He noted that the money allocated and the titles of the programs to this effect could be seen in reports by the US Department of State, which oversees the distribution of funds to the programs to counter "Russian propaganda” or “promote democracy” endorsed by the US Congress.
"It is known that Americans spent a total of $200 mln on influencing election campaigns from 2008 to 2012, that is, $50 mln on the average annually. In my opinion, considerably larger amounts were spent during the 2018 presidential election in Russia," he pointed out.
The European Commission has plans to approve the commitments of Russia’s energy giant, Gazprom, in a long-running antitrust case and close it without a fine. According to media reports, that may happen as early as this month. However, Kommersant’s sources were more cautious in their estimates, considering that the probe was launched back in 2012.
The paper’s sources confirmed that the European Commission’s Antitrust Division had received Gazprom’s amended proposals and was inclined to endorse them. However, the European Commission has not yet sent an official notification on that to Gazprom, and Kommersant’s sources are not sure this is going to happen in April. They added that European Commissioner for Competition Margrethe Vestager would face a difficult task to choose the right time to formally close the case, given the rising tensions between Russia and the EU.
According to the information obtained by the paper, Gazprom made some concessions in its new proposals, in particular, on gas supplies to the Baltic states, although its stance has remained basically the same.
For one, Lithuania wanted Gazprom’s obligations to extend both to contracts for four more years and short-term agreements. Also, the Russian energy giant reduced prices for the "virtual" transfer of natural gas through the change of delivery points. It appears that Gazprom will, in actual fact, supply gas to Eastern European countries at prices very close to the quotations of the key gas hubs.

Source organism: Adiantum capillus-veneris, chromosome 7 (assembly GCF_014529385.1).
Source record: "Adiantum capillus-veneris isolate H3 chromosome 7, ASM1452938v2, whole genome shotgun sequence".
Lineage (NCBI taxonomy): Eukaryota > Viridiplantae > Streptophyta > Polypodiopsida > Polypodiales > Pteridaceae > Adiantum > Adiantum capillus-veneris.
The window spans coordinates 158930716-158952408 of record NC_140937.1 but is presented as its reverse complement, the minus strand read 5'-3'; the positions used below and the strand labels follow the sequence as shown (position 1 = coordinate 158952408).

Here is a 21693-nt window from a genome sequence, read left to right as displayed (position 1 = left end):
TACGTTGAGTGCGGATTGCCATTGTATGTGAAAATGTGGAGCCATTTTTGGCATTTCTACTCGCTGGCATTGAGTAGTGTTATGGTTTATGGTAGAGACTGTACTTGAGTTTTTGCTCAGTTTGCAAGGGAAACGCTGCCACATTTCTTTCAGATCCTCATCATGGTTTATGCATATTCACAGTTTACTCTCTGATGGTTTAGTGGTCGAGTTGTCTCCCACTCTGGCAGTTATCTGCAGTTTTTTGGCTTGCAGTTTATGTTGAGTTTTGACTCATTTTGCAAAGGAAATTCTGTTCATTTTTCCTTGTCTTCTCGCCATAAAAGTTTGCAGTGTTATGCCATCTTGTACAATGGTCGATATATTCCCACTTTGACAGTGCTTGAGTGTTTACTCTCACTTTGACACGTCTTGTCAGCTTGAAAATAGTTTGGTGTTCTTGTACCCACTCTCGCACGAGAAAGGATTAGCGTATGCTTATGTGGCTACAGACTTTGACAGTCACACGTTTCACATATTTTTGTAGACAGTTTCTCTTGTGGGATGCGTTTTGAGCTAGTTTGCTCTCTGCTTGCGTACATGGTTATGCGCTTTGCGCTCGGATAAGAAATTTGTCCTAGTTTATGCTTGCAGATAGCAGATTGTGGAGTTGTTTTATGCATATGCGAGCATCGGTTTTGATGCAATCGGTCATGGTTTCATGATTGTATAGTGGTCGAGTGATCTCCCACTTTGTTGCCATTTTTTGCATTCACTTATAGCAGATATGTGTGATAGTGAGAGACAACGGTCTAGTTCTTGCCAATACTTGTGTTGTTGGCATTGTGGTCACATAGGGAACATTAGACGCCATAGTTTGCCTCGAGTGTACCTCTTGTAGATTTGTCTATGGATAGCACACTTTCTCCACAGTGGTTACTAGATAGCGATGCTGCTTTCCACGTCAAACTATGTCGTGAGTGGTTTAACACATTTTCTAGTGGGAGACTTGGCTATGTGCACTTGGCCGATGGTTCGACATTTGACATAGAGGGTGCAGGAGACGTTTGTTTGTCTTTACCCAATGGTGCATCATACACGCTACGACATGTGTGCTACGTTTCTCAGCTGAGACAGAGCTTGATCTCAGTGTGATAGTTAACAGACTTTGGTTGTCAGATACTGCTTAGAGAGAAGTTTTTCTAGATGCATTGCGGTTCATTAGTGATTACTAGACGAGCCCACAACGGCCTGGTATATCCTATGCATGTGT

If the European Commission approves Gazprom’s obligations and closes the case, some third parties can challenge that in court, Jonathan Stern and Katya Efimova of the Oxford Institute for Energy Studies noted in their review. However, according to analysts, the legal battle is likely to end in the European Commission’s favor.
Chinese President Xi Jinping has allegedly put forward a new framework towards resolving the Korean crisis in a telephone call with US President Donald Trump, which does not presuppose Russian and Japanese involvement. Japan’s media has recently disclosed the details of the conversation that took place on March 9, Nezavisimaya Gazeta writes.
According to Kyodo news agency citing some diplomatic sources, the Chinese president suggested forming a four-party group consisting of China, North Korea, South Korea and the US to maintain peace on the Korean Peninsula.
Xi Jinping will try to control the Korean peace process, Konstantin Asmolov, a Leading Research Fellow at the Center for Korean Studies at the Institute for Far Eastern Studies, told the paper. "He will try to make sure that China is at least seen as [the one who] came up with this initiative and organized everything. It will be a vexing moment, if the talks are held without Russia. However, the six-party talks were initially planned as four-party ones. At that time, the US demanded that Japan be involved in them, while the then North Korean leader reportedly wanted Russia to take part in them as well."